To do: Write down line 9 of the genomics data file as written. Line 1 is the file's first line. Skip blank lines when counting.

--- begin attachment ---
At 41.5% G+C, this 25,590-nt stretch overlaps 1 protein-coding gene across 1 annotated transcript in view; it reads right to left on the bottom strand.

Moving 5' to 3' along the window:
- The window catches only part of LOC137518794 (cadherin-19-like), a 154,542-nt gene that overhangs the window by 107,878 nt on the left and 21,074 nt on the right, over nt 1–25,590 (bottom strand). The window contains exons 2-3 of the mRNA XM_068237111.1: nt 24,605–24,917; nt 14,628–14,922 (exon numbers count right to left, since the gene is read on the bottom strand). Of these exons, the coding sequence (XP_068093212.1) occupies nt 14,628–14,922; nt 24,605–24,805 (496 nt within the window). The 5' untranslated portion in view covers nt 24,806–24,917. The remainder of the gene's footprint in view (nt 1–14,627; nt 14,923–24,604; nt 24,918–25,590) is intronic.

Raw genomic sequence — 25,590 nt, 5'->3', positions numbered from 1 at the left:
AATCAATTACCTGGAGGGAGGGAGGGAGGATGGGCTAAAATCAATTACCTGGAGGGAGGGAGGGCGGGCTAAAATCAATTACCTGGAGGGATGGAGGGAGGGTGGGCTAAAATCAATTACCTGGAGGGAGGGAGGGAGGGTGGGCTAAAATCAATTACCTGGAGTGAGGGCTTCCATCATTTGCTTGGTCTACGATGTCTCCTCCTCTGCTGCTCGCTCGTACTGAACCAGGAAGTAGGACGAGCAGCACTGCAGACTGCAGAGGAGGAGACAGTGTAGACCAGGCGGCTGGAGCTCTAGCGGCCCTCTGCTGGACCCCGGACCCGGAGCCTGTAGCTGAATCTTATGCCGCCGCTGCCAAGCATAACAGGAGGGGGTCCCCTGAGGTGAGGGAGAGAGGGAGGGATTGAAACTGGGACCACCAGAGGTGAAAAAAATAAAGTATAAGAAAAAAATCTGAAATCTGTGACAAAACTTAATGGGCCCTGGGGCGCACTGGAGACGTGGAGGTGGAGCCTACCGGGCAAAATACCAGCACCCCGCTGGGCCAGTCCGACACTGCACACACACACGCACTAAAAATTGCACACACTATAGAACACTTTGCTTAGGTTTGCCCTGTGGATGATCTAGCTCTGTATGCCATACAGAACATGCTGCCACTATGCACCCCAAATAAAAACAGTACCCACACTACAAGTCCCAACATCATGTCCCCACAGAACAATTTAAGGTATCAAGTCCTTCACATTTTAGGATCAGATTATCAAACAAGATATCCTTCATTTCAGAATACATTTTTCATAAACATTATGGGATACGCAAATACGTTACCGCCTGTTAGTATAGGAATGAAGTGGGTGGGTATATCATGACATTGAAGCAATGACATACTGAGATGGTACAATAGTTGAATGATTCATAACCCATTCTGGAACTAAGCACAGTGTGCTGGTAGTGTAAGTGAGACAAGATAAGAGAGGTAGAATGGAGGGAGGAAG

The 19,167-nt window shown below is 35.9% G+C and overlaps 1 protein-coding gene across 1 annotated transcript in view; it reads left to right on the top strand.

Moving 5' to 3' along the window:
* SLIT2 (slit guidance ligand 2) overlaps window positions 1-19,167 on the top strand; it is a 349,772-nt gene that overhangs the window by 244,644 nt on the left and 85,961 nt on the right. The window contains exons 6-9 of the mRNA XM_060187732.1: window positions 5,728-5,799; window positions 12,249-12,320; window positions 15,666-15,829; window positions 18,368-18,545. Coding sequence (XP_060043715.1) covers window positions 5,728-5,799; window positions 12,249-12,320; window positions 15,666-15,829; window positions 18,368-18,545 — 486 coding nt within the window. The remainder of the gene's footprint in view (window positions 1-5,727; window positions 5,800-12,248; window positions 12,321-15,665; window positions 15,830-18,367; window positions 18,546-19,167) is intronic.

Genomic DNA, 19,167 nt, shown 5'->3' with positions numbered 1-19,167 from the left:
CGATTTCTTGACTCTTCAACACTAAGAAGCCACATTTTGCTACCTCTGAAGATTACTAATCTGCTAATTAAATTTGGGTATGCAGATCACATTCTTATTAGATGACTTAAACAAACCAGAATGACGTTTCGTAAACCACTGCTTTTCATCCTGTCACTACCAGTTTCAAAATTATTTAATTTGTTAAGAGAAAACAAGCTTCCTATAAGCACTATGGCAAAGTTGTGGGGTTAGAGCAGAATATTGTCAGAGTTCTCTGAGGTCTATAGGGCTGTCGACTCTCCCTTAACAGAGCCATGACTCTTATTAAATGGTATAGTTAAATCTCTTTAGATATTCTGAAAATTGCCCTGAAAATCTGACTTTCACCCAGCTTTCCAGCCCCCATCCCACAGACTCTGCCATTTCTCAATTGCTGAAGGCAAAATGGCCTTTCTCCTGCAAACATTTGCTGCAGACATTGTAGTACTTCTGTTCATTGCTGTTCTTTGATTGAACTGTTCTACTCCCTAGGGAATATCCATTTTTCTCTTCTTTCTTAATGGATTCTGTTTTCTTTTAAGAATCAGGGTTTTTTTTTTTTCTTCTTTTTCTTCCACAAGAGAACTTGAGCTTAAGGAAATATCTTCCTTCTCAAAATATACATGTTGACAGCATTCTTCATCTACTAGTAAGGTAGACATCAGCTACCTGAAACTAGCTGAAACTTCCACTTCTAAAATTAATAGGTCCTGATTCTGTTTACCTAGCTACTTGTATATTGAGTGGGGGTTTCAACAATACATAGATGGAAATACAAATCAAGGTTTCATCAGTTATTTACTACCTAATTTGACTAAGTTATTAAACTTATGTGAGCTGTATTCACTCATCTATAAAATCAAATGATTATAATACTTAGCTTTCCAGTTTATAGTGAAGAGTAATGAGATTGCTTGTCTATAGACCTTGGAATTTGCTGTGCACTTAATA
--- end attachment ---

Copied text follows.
Genomic DNA, 19,167 nt, shown 5'->3' with positions numbered 1-19,167 from the left: